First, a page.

- Barbara Hepworth
Galerie Gimpel & Hanover, Zurich (acquired from the above)
Acquired from the above by the late owner in 1975
London, Gimpel Fils, Barbara Hepworth, 1972, no. 11
London, Gimpel Fils, Barbara Hepworth: 50 Sculptures from 1935 to 1970, 1975, no. 25, illustrated in the catalogue
Abraham M. Hammacher, Barbara Hepworth, London, 1968, illustration of another cast p. 152
Barbara Hepworth, Barbara Hepworth: A Pictorial Autobiography, London, 1970, illustrations of another cast pp. 83 & 86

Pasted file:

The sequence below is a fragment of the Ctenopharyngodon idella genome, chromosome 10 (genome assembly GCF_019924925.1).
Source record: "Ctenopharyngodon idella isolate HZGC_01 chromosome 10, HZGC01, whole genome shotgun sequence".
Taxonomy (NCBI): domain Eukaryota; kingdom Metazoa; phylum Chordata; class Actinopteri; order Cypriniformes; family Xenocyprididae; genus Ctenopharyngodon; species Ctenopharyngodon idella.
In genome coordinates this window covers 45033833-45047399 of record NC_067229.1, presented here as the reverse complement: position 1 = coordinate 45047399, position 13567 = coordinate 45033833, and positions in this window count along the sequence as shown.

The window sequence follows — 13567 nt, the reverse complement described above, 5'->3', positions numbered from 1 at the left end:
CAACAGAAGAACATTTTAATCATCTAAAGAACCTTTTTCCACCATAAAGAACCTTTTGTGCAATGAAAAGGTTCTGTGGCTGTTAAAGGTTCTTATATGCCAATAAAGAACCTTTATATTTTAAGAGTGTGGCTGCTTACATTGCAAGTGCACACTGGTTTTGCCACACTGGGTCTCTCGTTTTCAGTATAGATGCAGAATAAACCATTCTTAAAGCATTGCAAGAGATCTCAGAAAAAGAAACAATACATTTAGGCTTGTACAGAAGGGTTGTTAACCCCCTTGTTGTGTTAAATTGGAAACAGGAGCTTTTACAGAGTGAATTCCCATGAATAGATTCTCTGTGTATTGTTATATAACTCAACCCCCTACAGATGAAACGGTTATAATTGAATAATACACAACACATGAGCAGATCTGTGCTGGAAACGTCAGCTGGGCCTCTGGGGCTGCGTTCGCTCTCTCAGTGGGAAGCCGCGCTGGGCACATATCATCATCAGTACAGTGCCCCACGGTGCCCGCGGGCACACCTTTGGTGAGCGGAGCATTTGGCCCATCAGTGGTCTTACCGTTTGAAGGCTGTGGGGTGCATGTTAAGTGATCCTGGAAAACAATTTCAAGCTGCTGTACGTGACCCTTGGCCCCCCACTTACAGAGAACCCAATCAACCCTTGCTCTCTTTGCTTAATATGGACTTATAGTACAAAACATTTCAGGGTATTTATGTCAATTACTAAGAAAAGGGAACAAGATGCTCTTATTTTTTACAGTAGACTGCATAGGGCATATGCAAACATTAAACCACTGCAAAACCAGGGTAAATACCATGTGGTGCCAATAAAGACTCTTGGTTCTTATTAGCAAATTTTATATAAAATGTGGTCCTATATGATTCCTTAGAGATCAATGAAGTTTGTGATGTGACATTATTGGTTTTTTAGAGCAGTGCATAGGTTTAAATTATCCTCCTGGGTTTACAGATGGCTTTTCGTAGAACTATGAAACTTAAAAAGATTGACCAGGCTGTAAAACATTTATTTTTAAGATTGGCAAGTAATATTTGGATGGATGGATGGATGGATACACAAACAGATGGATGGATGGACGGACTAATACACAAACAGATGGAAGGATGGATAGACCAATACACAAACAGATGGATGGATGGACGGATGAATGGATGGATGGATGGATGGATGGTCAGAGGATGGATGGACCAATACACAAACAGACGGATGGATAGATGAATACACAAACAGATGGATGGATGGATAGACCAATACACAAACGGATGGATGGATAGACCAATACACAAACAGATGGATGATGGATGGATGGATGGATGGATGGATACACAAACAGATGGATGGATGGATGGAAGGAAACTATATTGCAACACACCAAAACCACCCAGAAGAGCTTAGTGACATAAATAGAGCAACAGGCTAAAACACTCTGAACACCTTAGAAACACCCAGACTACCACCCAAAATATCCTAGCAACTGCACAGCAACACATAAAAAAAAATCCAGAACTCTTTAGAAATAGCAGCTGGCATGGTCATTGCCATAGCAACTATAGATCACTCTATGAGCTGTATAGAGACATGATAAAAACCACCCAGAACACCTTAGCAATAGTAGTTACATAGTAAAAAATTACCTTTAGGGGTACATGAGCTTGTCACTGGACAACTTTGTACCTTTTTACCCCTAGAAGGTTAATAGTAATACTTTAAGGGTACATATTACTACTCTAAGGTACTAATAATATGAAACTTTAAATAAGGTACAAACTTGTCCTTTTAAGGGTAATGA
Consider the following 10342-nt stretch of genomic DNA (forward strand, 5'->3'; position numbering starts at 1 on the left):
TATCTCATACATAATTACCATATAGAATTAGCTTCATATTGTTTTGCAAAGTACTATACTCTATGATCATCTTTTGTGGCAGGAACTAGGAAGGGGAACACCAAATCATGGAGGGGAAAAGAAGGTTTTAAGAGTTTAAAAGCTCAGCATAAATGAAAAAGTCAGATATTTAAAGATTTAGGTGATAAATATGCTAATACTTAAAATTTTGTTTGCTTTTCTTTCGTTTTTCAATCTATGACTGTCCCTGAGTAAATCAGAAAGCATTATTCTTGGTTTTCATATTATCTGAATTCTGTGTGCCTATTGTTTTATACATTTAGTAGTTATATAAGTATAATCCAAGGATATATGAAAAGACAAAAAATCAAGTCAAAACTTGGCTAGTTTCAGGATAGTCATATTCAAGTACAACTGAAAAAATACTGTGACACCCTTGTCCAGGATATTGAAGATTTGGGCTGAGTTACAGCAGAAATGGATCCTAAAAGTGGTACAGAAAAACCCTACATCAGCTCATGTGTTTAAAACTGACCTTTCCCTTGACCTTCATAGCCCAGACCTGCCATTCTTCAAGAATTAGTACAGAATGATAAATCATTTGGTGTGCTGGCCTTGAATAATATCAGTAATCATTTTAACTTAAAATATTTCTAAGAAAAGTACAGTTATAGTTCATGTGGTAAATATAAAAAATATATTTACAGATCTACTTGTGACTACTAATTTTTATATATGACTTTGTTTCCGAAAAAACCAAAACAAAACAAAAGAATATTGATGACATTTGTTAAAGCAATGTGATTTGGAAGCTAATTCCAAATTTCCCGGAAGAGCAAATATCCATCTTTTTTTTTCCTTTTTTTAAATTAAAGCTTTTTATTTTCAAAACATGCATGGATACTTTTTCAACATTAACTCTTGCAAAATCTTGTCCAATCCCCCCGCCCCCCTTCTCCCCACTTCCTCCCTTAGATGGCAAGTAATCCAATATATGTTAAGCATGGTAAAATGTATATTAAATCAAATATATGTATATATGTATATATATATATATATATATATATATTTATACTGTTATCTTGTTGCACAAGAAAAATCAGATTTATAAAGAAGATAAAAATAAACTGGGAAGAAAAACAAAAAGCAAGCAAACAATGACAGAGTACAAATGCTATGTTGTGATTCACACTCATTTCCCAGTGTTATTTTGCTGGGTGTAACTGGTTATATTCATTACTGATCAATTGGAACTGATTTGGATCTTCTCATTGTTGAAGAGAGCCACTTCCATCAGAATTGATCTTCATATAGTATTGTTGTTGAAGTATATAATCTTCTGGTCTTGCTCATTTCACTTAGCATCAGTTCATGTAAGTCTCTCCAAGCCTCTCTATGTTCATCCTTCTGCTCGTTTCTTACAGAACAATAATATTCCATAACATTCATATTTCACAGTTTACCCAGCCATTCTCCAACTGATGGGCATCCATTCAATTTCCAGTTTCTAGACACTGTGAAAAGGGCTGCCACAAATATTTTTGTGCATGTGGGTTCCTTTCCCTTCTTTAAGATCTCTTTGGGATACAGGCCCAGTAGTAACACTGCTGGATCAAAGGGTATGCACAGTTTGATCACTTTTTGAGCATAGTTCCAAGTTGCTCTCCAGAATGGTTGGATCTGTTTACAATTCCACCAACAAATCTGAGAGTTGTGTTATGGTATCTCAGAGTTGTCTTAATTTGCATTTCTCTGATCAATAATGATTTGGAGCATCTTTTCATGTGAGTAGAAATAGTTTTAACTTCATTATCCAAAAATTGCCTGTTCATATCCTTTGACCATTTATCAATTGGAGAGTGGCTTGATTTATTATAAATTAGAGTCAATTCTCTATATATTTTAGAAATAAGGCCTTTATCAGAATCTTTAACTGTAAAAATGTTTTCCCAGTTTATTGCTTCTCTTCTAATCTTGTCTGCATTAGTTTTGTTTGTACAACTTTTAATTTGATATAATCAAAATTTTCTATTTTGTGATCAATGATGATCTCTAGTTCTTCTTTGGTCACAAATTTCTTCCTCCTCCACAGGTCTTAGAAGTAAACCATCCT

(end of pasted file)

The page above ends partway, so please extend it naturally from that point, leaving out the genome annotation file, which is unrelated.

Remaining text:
Throughout her career Hepworth focused much of her attention on the exploration of three basic sculptural structures – two forms, the closed form and the standing form, as in the present work. These elemental configurations allowed Hepworth to introduce both figurative and landscape elements into her elegantly pure abstract art. Serene Head (Thea) is undoubtedly abstract in form, however by calling the work a 'head', Hepworth tempts the viewer to look for some representation of a face in the markings on the surface. The incision becomes an indication of facial features and the concavity an eye. Furthermore, the additional title – Thea – recalls sculpture’s ancient roots, putting the viewer in mind of classical Greece. Thea was a Titan and mother of the Celestial deities: Helios, god of the Sun; Selene, goddess of the Moon, and Eos, goddess of the Dawn. Hepworth recognised the important relationship her work had with the Mediterranean in a discussion with Josef P. Hodin, which he later recalled: 'We... spoke about the Mediterranean around which every idea, concept and form, art, myth and religion, philosophy and science of Europe was born, without which we could not exist even for an instant' (quoted in Matthew Gale & Chris Stephens, Barbara Hepworth: Works in the Tate Gallery Collection and the Barbara Hepworth Museum, St. Ives, London, 1999, pp. 226-228).